For many of our childhoods, afternoons meant playing on the lawn with neighbors and enjoying the outdoors. Sunlight and fresh air kept us healthy, and there was nothing to fear about going outside.
That is, unless your neighborhood happened to be near a landfill, nuclear power plant or chemical dumping zone. The residents of these neighborhoods have higher probability of cancer, lead poisoning, heart disease and other ailments, according to the National Institute of Health. These health issues are caused by negligence of the landfill, power plant and chemical owners for corrupting the surrounding human-inhabited environments to the point where people have shortened life spans.
We see it in our own beloved state of Georgia. Even here, minorities are unjustly feeling the effects of environmental pollutants. According to GreenLaw, an Atlanta-based law firm that advocates for environmental and human health integrity, areas with a minority population 50 percent or higher have more than double the number of pollution sources than areas where minorities make up less than 10 percent of the population.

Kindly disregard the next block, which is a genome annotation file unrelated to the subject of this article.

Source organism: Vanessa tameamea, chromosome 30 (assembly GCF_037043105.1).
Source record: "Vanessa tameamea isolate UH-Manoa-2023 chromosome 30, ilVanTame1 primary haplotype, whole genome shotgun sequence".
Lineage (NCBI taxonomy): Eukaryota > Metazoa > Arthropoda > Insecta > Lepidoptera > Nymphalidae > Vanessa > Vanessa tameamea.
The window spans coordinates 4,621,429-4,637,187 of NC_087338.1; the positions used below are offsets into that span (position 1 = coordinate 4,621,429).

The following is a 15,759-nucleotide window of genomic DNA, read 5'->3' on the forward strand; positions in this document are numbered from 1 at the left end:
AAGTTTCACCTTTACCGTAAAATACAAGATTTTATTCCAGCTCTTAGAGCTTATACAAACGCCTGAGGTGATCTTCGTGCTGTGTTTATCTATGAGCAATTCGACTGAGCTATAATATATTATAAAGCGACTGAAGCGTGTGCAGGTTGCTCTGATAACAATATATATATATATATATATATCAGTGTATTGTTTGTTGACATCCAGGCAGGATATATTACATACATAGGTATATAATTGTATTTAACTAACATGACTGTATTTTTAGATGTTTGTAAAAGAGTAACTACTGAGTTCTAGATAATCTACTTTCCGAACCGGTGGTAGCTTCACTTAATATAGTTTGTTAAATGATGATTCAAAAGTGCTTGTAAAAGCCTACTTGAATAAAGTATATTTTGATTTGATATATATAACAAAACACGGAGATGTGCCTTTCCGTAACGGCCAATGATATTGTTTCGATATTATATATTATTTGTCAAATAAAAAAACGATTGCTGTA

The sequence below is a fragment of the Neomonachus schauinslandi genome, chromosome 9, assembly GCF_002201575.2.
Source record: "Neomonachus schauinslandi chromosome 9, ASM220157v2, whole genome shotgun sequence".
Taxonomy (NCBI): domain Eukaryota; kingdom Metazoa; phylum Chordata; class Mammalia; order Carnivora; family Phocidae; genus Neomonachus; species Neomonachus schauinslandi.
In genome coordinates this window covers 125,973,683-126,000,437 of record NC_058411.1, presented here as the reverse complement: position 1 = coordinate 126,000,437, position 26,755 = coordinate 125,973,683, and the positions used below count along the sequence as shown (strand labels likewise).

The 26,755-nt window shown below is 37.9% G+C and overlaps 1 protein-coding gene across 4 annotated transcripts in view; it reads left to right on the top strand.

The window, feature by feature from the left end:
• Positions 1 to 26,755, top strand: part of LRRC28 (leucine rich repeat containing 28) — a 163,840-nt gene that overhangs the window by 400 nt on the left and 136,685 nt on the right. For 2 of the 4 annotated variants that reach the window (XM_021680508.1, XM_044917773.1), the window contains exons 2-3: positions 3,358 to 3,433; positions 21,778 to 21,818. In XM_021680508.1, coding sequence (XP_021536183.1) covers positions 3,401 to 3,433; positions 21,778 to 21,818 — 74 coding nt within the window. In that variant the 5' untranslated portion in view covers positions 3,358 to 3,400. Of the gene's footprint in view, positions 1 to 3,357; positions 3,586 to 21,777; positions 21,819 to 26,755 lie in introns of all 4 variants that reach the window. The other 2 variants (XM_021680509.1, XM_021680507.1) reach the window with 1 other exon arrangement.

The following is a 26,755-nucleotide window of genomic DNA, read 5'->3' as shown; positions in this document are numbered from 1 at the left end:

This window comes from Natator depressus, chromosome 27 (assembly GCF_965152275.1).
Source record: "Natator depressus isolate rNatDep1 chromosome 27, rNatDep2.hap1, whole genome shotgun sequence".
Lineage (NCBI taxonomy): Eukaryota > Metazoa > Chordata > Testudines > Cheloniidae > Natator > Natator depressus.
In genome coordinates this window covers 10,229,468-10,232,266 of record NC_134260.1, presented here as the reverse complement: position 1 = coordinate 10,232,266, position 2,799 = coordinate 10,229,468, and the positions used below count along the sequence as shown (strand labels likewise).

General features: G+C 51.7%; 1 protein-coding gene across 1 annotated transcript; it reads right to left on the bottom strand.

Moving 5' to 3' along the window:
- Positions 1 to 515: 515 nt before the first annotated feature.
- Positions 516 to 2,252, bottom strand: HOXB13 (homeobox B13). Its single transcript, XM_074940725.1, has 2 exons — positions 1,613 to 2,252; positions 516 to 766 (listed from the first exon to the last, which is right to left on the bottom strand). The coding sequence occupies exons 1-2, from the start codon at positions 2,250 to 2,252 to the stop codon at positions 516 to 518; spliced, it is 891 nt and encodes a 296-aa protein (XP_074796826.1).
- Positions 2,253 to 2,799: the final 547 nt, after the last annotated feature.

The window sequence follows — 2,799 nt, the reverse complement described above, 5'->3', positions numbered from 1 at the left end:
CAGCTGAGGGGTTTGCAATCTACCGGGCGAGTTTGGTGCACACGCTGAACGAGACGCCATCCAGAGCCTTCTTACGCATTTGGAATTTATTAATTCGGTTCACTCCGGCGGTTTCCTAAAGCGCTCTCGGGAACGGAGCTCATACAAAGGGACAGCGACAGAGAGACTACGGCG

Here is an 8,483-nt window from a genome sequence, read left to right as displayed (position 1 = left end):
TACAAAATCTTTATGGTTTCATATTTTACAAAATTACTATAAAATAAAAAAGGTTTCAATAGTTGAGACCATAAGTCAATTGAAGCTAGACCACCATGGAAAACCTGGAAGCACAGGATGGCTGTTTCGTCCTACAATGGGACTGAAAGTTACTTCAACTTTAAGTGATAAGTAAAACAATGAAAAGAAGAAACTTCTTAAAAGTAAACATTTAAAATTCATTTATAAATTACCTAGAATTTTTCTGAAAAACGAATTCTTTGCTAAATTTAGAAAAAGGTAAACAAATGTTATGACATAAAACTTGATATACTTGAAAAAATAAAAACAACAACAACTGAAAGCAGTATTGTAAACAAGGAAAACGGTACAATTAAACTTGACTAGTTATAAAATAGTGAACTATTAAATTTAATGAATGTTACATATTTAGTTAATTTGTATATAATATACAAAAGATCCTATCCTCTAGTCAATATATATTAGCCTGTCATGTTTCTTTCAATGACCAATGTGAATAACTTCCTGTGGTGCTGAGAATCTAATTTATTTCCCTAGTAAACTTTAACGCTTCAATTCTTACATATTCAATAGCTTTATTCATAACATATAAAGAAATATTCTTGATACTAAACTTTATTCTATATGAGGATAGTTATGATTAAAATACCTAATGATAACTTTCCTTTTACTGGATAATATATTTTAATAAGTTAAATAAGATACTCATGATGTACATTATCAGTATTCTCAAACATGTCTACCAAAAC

Not only that, but areas with poverty levels above 20 percent contain on average of almost six pollution sources, compared to areas with poverty rates under 5 percent that have only two pollution sources. That’s three times as many sources.
This much pollution can lead to low infant birth weights, congenitally slow childhood neurodevelopment and higher rates of cancer in the mothers due to the carcinogens in the air.
It’s sickening that the most vulnerable are the most affected by pollution and the health risks associated with them. Whereas affluent communities have the resources to pay for attorneys and take time off work to go to court and fight the abuse, impoverished communities have less resources to fight back back and back up their voices when communicating atrocities.
It is because of silence that this violence through environmental degradation continues. While groups like GreenLaw exist to fight the injustices on the legal level, citizens can fight injustice on the legislative level through the power of their votes. It’s up to us to use our privileges that this university education allots us to better the lives of people not as fortunate.
It’s all one ecosystem made up of the environment, politics and humans. Everyone is a part of this ecosystem, and people should start acknowledging this fact.